This ecological disaster has been abundantly documented and publicised, not least in Europe by Save The Eagles International, run by Mark Duchamp, a retired French businessman living in Alicante. Spain has one of the three highest concentrations of turbines in Europe and, according to the Spanish Ornithological Society (see Mr Duchamp’s Iberica 2000 website), they may be killing up to a million birds a year. But he focuses his campaign on what he sees as the disturbing failure to protect birds by the bodies whose job it is to do so, from the RSPB to the European Commission.

In the US, the local branch of the Audubon Society withdrew its opposition to a giant wind farm off Cape Cod after a substantial sum of money was promised for ornithologists to monitor its effects on bird life. In Britain, the RSPB claims to keep a critical eye on those effects, but nevertheless urges a major expansion of wind farms, on the grounds that “climate change is the most significant threat to biodiversity on the planet”. The RSPB receives £10 from the wind-farm builder Scottish & Southern Energy for every customer signing up for electricity under its “RSPB Energy” scheme. Ornithologists also derive a good income from developers for providing impact assessments for planning applications or for monitoring existing wind farms for bird collisions.

Various official bodies, such as Scottish National Heritage (SNH), are responsible in law for protecting bird populations. One particular scheme that sparked a long and fierce controversy – and was mildly opposed by the RSPB – was a wind farm now under construction at Edinbane on the Isle of Skye, on hills known to attract young golden eagles and sea eagles. A first run of the SNH “collision model” showed that, over 25 years, this was likely to kill 137 golden eagles, nearly 10 times the permissible conservation limit of 15. But when SNH revised a key parameter, the “avoidance rate”, from 95 per cent to 98 per cent, and the developer removed nine turbines from its plan, the result was that predicted eagle deaths fell to exactly 15, allowing the scheme to go ahead.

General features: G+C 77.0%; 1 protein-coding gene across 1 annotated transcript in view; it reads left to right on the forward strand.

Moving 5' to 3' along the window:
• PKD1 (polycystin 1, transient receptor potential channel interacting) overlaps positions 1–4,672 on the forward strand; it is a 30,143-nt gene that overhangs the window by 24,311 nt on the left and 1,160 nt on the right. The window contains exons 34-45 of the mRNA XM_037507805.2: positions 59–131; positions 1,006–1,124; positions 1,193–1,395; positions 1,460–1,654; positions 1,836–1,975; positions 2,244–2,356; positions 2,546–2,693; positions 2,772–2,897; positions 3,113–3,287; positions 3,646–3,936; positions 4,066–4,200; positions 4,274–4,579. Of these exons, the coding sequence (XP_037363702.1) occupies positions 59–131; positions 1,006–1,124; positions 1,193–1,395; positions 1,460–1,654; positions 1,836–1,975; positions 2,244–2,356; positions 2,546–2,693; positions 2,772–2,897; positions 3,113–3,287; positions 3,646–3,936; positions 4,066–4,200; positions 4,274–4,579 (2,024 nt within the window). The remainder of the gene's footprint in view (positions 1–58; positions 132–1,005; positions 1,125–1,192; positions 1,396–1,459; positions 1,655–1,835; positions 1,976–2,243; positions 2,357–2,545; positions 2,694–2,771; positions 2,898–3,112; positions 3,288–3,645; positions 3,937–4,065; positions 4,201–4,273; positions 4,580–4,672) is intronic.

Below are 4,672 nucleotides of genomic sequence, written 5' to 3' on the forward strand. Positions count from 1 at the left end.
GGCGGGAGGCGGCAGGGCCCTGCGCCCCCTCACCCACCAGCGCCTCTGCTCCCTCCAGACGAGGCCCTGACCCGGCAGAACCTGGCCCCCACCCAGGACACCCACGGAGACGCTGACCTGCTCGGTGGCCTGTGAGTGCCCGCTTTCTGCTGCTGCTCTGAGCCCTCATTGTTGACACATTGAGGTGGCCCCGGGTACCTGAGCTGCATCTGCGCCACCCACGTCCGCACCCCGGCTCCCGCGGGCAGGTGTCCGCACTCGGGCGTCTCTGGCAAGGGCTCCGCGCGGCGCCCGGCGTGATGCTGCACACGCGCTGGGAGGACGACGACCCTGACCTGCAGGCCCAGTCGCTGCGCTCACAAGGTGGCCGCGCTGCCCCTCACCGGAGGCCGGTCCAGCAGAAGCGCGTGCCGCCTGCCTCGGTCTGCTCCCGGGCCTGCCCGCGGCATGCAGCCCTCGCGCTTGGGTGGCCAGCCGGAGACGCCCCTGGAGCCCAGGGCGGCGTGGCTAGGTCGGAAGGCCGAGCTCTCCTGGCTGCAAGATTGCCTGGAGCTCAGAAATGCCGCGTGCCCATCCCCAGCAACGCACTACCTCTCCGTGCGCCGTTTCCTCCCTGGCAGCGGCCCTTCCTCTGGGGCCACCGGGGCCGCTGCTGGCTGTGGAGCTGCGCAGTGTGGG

Details of what Mr Duchamp calls “the scandal of the Edinbane wind farm” are included in a complaint he has lodged with the European Commission (also available on his Iberica 2000 website), asking Brussels to be much more rigorous in enforcing its own environmental legislation, such as the Birds and Habitats Directives, which are widely disregarded by national authorities. The Commission did order the Scottish Executive to veto a 178-turbine wind farm on the Hebridean island of Lewis (for once, strongly opposed by the RSPB) because its devastating effect on eagles and other protected birds would breach its directives. But many similarly damaging schemes on Lewis and elsewhere are still being driven forward as part of Edinburgh’s mad dream that 40 per cent of Scotland’s electricity should come from wind and other renewable sources within 10 years.